The Fraunhofer Institute for Integrated Circuits IIS has developed new fitness training technology for people with physical limitations.
The German Fraunhofer Institute for Integrated Circuits IIS has developed new fitness training technology to provide people with physical limitations with a more varied range of options for exercise. The new technology integrates elements found in video games to motivate users to exercise more often.
The fitness training system was developed to address the specific needs of people living with physical limitations. To this end, Fraunhofer researchers collaborated with victims of thalidomide, an immunomodulatory drug that was hailed as a "wonder drug" in the 1950s and prescribed as a sedative, but later discovered to cause malformation of the limbs and other defects in infants who had been exposed to it while in the womb.
The new IT-based fitness game requires players to perform various upper body movements to control their on-screen avatar and play. The movements are designed to help users with limited mobility train motor functions, focus and coordination while also improving fitness and stamina.
The system uses a smart shoulder pad equipped with small sensors to track the player's movements and wirelessly transmit the data to a tablet, where the software processes it and relays it to the on-screen avatar. Created as part of the institute's akrobatik@home project, the shoulder pad provides evidence-based training support for thalomide impaired patients and people with severely limited physical mobility.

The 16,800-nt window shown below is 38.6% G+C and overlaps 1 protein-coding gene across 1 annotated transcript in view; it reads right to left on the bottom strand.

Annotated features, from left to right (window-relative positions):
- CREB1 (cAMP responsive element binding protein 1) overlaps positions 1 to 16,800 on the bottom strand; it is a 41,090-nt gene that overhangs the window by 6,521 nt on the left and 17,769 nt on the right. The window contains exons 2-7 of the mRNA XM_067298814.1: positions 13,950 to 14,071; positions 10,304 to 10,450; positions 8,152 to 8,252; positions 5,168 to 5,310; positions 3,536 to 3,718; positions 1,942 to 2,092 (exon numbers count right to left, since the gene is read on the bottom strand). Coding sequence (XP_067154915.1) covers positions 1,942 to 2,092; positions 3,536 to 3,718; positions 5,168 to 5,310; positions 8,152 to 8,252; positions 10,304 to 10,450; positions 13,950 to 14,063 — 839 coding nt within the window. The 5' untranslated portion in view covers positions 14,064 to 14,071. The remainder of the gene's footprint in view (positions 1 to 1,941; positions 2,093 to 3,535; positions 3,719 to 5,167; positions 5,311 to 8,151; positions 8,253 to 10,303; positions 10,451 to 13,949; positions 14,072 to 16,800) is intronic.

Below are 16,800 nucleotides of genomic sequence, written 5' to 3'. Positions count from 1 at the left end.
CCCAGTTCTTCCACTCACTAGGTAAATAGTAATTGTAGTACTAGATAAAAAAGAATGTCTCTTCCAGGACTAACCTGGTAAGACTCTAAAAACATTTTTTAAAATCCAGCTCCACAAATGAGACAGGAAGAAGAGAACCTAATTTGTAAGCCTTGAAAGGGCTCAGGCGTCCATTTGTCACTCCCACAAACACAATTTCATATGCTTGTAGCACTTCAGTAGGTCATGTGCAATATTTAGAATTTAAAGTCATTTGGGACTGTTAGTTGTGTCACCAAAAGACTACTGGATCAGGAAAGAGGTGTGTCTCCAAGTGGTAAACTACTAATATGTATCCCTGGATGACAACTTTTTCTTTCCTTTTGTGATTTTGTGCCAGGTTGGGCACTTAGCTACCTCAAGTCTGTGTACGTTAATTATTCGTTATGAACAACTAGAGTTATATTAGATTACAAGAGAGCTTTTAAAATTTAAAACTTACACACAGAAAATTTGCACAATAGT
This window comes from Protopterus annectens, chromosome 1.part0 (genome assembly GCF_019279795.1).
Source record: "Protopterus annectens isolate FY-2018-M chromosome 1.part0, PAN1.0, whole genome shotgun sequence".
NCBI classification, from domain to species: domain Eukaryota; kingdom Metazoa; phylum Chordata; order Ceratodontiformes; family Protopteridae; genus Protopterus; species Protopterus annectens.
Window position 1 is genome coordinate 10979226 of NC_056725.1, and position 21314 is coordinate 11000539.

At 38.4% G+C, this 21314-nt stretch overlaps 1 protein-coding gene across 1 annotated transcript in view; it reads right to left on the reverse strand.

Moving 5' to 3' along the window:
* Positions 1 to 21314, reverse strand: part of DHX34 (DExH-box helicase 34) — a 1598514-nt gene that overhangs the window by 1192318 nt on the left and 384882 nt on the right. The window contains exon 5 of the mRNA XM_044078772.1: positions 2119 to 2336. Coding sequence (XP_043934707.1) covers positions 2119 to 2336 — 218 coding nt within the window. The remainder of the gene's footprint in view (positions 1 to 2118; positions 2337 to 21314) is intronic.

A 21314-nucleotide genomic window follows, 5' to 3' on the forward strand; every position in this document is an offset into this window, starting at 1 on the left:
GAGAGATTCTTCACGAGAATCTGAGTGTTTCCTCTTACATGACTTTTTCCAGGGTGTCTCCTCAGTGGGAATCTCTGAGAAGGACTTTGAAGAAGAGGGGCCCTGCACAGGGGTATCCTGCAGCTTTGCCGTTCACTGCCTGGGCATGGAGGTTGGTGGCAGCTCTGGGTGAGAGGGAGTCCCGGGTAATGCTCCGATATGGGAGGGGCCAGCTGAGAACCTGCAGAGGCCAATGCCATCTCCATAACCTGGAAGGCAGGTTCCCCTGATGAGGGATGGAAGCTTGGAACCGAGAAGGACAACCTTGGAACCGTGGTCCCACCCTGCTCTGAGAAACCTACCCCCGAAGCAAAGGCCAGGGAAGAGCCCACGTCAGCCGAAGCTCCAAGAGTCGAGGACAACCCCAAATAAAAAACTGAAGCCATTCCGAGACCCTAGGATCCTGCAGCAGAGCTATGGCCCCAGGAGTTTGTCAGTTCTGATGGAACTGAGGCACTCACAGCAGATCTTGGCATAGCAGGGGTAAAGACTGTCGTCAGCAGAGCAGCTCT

The game also uses a specially designed seat cushion that helps the player control the game using voice controls and by shifting weight. The cushion was created by the GeBioM society for biomechanics, one of Fraunhofer's partners in the project. The voice controls enable users to navigate through the menu and there is also a video communication system that allows them to interact via webcams. The fitness game itself was developed by Exozet Berlin, a German firm specialising in the development of mobile games.
The game encourages users to keep playing and doing the exercises prescribed by their therapists. The element of play and motivation to improve their scores keep users engaged in a series of repetitive therapeutic exercises, encouraging them to stay active.
Based in Erlangen, Germany, the Fraunhofer Institute for Integrated Circuits IIS is dedicated to driving and inspiring technology ideas and innovations. The institute is one of the world's leading application-oriented research institutions for microelectronic and IT system solutions and services.